Manufacturing jobs have remained virtually flat the past three years, but Jim Smitham, executive director of the Butte Local Development Corp., says there are reasons to look up.

Renewable Energy Corp., which laid off 26 employees from its plant southwest of Butte in November 2013, has added several jobs since then, Smitham said.

The Norway-based company, which makes solar and silicon products for the electronics market, blamed the layoffs and 34 more elsewhere on market weakness and a complex trade war between the U.S. and China.

The move left the Butte plant with 267 employees, but at least three jobs were added this past November and the company was looking to fill four more positions.

Smitham says the future of SeaCast Inc., which operates a casting foundry in Butte, appears positive. Its workers in Butte handle molten steel and fabricate custom metal products for various industries, including aerospace.

"One of their limiting factors is being able to get welders who are qualified that can help them produce their products for GE's high-efficiency jet engines," Smitham said. "So if they can find a good source of welders to be trained and come into the workforce . I think their future is bright."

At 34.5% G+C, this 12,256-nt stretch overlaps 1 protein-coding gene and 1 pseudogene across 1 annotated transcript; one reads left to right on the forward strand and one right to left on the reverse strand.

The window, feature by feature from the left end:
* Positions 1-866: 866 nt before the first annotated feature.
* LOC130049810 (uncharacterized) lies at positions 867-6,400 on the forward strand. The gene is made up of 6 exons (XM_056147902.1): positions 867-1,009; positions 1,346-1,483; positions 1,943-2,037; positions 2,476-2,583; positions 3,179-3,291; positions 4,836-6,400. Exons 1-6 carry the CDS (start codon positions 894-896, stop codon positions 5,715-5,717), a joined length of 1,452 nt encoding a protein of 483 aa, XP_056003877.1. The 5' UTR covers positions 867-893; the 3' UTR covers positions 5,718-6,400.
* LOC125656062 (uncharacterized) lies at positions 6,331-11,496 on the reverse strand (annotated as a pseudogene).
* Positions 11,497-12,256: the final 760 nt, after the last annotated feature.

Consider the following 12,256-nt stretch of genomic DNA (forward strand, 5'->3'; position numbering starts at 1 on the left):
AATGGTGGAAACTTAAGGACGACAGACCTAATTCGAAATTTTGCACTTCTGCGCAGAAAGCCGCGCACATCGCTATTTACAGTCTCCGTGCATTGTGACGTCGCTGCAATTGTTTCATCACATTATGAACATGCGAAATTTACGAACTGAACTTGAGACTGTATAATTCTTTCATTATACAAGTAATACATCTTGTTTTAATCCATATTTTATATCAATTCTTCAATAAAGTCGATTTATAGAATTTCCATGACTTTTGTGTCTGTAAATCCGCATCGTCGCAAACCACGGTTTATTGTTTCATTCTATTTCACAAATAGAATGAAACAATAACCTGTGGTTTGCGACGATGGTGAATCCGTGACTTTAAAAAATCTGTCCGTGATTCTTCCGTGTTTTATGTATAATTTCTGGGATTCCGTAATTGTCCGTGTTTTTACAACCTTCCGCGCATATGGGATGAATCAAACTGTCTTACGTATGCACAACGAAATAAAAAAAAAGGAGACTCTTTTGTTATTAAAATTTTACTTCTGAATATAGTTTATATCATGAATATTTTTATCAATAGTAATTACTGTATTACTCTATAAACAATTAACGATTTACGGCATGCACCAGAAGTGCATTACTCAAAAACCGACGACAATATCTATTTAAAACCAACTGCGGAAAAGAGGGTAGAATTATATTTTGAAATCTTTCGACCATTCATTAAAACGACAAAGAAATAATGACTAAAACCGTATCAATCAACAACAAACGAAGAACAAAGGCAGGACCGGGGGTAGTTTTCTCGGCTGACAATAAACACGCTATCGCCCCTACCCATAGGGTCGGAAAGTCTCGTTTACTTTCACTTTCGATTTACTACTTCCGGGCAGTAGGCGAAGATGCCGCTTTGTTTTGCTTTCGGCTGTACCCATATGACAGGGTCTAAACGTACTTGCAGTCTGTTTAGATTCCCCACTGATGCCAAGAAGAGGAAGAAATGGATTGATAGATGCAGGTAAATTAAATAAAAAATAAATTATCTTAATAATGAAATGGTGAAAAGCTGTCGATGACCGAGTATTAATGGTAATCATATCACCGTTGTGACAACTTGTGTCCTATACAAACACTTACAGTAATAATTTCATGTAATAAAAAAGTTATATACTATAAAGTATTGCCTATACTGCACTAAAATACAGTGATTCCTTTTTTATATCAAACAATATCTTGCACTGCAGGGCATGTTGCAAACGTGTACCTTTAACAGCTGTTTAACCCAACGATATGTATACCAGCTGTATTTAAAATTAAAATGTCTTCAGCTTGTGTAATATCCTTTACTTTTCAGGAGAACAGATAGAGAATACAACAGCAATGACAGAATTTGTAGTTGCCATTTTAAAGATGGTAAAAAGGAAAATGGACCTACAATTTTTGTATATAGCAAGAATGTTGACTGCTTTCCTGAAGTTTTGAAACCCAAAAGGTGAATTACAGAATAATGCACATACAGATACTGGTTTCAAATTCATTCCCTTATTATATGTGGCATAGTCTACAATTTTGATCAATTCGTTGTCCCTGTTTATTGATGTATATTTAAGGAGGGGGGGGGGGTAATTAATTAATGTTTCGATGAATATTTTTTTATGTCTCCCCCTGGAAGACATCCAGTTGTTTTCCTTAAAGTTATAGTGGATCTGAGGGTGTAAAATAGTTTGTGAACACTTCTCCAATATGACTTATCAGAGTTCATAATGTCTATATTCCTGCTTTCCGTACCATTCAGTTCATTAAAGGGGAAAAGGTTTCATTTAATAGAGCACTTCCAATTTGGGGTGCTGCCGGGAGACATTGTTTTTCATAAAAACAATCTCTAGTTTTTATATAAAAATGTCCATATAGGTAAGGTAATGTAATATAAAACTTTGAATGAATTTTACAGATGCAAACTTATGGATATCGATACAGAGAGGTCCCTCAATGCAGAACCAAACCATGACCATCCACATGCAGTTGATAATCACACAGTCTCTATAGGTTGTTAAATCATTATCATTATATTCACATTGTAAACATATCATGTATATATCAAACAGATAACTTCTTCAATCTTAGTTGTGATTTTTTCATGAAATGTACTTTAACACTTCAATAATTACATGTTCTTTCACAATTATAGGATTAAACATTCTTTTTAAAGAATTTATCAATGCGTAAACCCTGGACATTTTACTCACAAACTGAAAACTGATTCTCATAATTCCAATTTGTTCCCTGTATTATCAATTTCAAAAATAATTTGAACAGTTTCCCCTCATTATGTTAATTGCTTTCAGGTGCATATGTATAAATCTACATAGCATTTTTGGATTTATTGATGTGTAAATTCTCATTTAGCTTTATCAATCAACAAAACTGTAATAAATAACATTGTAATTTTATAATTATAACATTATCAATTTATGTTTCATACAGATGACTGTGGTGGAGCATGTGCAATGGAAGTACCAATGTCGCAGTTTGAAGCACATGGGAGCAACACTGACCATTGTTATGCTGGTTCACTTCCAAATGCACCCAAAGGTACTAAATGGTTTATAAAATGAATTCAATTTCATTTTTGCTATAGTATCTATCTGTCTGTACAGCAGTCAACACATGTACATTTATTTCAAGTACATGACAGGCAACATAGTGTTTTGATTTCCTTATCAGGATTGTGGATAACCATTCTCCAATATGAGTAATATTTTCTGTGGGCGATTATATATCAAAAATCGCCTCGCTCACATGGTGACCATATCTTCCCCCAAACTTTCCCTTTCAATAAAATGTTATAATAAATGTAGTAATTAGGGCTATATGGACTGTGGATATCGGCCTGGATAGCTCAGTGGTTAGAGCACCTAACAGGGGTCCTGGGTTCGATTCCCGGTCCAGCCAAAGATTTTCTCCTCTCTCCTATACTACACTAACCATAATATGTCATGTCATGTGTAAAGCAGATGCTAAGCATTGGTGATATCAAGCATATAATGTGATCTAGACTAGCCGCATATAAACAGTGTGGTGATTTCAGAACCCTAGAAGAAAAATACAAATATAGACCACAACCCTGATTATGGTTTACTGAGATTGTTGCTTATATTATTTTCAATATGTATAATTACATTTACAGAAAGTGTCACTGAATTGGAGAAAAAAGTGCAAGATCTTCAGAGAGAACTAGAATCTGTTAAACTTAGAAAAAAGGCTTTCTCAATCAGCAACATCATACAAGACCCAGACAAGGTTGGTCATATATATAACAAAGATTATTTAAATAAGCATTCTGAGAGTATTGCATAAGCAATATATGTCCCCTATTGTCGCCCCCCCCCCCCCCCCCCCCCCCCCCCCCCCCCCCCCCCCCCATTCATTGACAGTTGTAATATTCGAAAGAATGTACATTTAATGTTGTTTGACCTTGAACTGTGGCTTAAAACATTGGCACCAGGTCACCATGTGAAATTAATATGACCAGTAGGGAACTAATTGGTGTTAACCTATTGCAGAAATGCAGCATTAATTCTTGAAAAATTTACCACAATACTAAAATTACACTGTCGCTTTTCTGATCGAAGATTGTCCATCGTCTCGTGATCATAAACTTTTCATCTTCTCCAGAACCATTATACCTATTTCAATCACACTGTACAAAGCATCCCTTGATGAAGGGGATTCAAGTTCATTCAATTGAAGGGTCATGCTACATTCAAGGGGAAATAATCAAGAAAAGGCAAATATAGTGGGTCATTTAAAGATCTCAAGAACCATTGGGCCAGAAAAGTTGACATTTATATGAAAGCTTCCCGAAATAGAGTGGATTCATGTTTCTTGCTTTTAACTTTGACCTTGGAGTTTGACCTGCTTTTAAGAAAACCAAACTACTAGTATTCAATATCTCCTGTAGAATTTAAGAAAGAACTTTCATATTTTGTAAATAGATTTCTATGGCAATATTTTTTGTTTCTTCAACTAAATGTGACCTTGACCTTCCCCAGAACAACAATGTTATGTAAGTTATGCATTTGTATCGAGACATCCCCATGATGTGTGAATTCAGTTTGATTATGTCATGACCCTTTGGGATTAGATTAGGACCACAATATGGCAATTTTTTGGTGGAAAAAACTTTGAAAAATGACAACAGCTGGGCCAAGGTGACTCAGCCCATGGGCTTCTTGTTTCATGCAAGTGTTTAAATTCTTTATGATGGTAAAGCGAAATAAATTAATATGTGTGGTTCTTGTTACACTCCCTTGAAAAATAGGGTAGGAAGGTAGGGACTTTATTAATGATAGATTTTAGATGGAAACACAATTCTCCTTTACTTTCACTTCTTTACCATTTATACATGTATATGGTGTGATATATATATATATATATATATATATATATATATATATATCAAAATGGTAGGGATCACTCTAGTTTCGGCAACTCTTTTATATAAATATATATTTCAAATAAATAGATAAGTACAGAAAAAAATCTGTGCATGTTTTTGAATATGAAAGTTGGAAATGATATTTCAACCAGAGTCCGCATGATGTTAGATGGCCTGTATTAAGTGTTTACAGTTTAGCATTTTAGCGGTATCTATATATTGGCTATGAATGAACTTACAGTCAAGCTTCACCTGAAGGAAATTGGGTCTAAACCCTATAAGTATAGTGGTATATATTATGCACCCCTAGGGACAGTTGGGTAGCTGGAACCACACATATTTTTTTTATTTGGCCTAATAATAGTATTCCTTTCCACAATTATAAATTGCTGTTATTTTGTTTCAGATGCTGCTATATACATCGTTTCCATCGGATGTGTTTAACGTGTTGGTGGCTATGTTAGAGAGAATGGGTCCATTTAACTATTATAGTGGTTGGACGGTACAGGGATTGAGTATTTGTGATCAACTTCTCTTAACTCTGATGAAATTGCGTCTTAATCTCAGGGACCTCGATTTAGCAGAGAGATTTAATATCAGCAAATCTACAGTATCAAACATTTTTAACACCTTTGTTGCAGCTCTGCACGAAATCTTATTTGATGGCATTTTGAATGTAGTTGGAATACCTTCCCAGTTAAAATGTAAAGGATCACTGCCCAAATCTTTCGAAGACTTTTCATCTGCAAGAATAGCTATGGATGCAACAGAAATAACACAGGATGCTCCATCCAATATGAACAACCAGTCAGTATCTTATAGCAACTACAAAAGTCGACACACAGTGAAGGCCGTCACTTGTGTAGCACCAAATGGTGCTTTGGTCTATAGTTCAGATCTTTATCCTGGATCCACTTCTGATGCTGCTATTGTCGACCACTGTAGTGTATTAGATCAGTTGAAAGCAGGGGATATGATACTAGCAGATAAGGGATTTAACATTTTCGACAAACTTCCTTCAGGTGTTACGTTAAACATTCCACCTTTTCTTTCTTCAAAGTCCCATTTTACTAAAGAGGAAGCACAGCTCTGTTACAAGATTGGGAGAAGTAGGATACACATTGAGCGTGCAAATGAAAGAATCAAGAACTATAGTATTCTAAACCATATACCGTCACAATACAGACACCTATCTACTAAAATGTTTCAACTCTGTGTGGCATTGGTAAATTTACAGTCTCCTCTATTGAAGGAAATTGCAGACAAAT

GE is extremely pleased with the quality of work being done in Butte, Smitham said, "and they want to push as much of their manufacturing to the Butte facility as they can."

With help from a federal grant, the Montana Center for Manufacturing Technology has been established at Butte's industrial park to help small manufacturers bring their products to market. There are seven of them in the "incubation" stage now, he said.

Butte's tax-increment financing industrial district hopes to build a 20,000-square-foot building that could house several small manufacturers with water and other utilities ready to go.

"It's in the planning stage but it is moving forward," Smitham said.

But the proposed gold mine in the Highlands could bring the most new jobs to the area the quickest. It took another step toward getting permitted in late December when the Montana Department of Environmental Quality issued a final environmental impact statement on the mine.